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What Men Wish Their Dads Had Taught Them

A father’s influence on their sons is profound. As young men, we look first to our fathers to help lay the foundation for our own future growth. They help us distinguish between right and wrong. They encourage our strengths and nurture our struggles to prepare us for the future.

But fathers aren’t perfect. Sometimes opportunities to teach life lessons or impart simple skills get lost in the chaos of life. And it’s easy to look back with longing and regret at those moments.

The point is to not dwell on mistakes. Rather, it is to learn about what you might want to prioritize as a father. So, what do their kids wish their dads taught them when they were still young. Here are five things they said:

1. How To Be Present

“I wish I had learned from my father the importance of experiencing life, moments, and relationships over working for the dollar. Make your living but be present. Cherish family because time is the one thing you can't get back.”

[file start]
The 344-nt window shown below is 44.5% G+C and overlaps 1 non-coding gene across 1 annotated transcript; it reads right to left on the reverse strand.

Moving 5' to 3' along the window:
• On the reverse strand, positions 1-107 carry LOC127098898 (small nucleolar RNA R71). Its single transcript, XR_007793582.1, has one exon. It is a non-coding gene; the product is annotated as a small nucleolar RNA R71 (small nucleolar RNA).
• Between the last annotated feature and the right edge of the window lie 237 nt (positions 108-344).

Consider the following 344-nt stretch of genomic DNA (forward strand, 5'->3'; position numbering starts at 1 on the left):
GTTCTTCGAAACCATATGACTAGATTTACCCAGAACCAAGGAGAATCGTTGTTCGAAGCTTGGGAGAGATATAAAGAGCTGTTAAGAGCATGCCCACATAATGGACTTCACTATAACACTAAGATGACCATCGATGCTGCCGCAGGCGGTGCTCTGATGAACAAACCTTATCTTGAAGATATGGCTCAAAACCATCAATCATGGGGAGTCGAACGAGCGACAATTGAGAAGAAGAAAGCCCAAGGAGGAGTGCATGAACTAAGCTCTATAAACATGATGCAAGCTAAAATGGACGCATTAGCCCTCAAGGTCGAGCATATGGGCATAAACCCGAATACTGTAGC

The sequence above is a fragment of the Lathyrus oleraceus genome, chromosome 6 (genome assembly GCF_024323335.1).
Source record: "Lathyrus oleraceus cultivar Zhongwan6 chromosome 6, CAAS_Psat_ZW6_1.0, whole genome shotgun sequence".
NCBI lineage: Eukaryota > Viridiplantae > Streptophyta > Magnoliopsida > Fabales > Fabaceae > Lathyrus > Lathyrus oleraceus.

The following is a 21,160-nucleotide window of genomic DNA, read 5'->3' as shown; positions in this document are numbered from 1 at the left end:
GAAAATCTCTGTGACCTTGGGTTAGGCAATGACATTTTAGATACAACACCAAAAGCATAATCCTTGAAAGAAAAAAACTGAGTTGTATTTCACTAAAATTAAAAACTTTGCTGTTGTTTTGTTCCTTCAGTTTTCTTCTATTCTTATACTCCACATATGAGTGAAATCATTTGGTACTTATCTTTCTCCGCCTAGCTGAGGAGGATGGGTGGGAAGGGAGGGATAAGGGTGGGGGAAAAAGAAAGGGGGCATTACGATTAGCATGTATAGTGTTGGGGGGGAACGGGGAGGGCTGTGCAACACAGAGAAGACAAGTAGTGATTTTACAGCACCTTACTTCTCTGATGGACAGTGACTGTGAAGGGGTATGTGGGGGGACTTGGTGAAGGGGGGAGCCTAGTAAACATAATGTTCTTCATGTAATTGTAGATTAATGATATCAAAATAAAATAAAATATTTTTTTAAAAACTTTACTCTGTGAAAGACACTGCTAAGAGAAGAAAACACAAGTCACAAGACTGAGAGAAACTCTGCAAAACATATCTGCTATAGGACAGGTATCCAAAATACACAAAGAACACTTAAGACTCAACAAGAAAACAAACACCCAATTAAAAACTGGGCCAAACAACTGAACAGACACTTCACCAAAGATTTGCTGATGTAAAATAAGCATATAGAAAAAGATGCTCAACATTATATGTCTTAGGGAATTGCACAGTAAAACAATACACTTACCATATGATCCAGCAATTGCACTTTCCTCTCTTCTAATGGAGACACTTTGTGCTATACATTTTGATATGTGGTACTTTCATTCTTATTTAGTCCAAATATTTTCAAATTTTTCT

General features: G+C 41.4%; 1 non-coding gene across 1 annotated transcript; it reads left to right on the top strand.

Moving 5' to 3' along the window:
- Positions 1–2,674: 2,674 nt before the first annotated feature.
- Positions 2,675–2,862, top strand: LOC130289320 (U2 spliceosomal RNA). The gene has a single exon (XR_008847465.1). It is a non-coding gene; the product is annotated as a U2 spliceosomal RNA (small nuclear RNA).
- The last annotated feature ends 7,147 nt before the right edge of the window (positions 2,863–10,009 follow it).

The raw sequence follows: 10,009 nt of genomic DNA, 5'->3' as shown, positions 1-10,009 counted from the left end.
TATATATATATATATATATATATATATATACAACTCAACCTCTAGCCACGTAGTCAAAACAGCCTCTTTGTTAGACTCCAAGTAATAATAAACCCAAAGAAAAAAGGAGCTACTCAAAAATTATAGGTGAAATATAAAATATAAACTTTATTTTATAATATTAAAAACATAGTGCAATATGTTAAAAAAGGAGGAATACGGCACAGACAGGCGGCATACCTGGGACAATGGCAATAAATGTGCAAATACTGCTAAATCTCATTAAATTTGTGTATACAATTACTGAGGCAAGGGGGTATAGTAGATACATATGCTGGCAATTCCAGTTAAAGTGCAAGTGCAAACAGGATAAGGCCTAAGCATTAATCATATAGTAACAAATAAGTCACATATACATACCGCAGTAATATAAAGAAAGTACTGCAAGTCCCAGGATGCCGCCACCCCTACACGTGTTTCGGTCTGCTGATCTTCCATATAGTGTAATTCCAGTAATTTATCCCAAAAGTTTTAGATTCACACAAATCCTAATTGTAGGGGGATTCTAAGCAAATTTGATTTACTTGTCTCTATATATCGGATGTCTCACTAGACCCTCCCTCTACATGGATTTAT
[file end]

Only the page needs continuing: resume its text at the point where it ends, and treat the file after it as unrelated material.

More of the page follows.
2. How To Know My Worth

“My father never taught me to be confident in myself. He was abusive and manipulative and I would doubt whether any actions or decisions were the right ones. One thing stands out in my mind is that I must cherish my own children and never make them feel inferior.”

3. How To Fix Things

“My dad was one of those guys who was very mechanically inclined. If I could go back in time to being a kid again, I would have asked my dad to take time to bring me in on some of his repair jobs. It would have given me much needed confidence when working with my hands, which happens a lot as a dad.”

4. How To Care

“My dad wasn't very present during my childhood. He was a traveling businessman and was gone 2-3 weeks of every month. The biggest thing he never showed me was how to care for the people I love.”

5. How To Problem Solve

“My dad was very much a ‘Let me do it’ kind of guy. He wanted to fix the problem rather than help us learn about it. I appreciate what he was trying to do, but I think it hindered my ability to think for myself while I was growing up.”

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